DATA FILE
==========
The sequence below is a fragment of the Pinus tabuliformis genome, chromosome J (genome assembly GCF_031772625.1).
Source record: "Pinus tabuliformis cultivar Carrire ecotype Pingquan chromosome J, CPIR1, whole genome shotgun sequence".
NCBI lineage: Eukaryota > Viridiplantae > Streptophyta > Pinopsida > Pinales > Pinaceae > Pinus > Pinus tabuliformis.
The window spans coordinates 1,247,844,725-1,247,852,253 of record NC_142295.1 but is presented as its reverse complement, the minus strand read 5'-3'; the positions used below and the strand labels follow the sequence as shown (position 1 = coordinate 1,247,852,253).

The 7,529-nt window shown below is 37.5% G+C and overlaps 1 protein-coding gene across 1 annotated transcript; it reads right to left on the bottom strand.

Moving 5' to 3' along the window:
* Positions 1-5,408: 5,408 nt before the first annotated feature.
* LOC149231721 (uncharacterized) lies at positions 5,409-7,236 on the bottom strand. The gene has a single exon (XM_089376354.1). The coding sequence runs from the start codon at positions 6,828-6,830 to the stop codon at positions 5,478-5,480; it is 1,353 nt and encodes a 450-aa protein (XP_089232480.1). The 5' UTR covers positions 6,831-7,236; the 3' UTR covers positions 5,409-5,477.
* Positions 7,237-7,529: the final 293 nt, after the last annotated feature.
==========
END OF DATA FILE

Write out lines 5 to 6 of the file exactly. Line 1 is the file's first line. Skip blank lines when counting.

The 7,529-nt window shown below is 37.5% G+C and overlaps 1 protein-coding gene across 1 annotated transcript; it reads right to left on the bottom strand.

Moving 5' to 3' along the window: